In two different cases this week, the Supreme Court will consider the powerful question of what it means to be married.
On Tuesday, the court will hear arguments in Hollingsworth v. Perry -- a case considering the constitutionality of California's gay marriage ban, Proposition 8. The next day, the court will hear arguments in United States v. Windsor, which challenges the constitutionality of a section in the Defense of Marriage Act (DOMA).
Both cases are profoundly important for the gay rights community and those interested in defending a "traditional" definition of marriage. One, however, has the chance to be a truly monumental case.
"The Proposition 8 case has the chance to be a landmark decision that fundamentally changes the law and the status of gay people in America," UCLA School of Law Prof. Adam Winkler told CBSNews.com. "The Prop. 8 case has the potential to be the Brown v. Board of Education for gay rights."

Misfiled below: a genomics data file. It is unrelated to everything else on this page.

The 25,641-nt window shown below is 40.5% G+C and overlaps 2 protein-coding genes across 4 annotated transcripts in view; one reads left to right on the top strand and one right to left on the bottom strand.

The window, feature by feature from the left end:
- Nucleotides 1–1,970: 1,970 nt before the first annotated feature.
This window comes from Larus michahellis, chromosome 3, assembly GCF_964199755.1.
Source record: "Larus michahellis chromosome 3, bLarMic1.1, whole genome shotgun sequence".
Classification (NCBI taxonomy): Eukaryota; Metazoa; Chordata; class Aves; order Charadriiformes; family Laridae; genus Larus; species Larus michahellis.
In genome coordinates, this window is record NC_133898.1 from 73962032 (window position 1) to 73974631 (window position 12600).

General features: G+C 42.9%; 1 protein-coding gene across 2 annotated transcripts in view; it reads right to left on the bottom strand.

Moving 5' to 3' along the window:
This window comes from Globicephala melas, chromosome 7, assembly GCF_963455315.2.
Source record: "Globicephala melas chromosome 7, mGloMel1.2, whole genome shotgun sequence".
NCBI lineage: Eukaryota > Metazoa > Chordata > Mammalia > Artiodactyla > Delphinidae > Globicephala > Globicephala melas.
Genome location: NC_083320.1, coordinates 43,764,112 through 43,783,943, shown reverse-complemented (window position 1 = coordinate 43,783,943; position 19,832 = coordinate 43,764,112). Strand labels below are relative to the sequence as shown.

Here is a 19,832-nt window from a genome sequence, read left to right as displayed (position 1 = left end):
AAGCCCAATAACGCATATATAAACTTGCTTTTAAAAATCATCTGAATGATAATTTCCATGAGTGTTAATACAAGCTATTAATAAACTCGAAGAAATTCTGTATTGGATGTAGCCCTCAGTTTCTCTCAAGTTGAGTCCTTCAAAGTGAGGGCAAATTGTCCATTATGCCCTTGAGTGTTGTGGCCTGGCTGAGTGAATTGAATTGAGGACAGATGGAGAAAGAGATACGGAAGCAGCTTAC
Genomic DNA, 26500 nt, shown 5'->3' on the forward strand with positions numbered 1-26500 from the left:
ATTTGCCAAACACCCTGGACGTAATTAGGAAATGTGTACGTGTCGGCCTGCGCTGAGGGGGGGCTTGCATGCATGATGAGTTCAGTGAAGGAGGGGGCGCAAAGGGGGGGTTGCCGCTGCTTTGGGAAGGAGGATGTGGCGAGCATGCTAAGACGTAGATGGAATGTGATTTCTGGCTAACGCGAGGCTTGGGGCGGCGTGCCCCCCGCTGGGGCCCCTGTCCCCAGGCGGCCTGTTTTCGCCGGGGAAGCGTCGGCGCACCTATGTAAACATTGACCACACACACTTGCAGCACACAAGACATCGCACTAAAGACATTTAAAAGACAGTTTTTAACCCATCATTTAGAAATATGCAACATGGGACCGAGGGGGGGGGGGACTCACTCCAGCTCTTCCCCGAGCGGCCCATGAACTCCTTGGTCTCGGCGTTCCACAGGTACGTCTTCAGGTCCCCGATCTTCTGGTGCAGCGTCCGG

In the Prop. 8 case, the Supreme Court has the opportunity to rule on the fundamental issue of whether same-sex couples have a constitutionally-protected right to get married. The DOMA case is more limited in scope -- rather than considering who has the right to marry, the case considers whether legally married gay couples should have access to the federal benefits afforded to married straight couples.
"It's absolutely true the [Prop. 8] case has the potential for broader ramifications in terms of same-sex couples having access to marriage... But there are a whole host of rights and benefits -- and many of the ones people think about with respect to marriage -- that come to people through federal benefits," Brian Moulton, legal director for the gay rights advocacy group the Human Rights Campaign, told CBSNews.com. "It's incredibly important couples be able to get married across the country, but also incredibly important they're able to access things like immigration rights, Social Security benefits [and] joint income tax filings."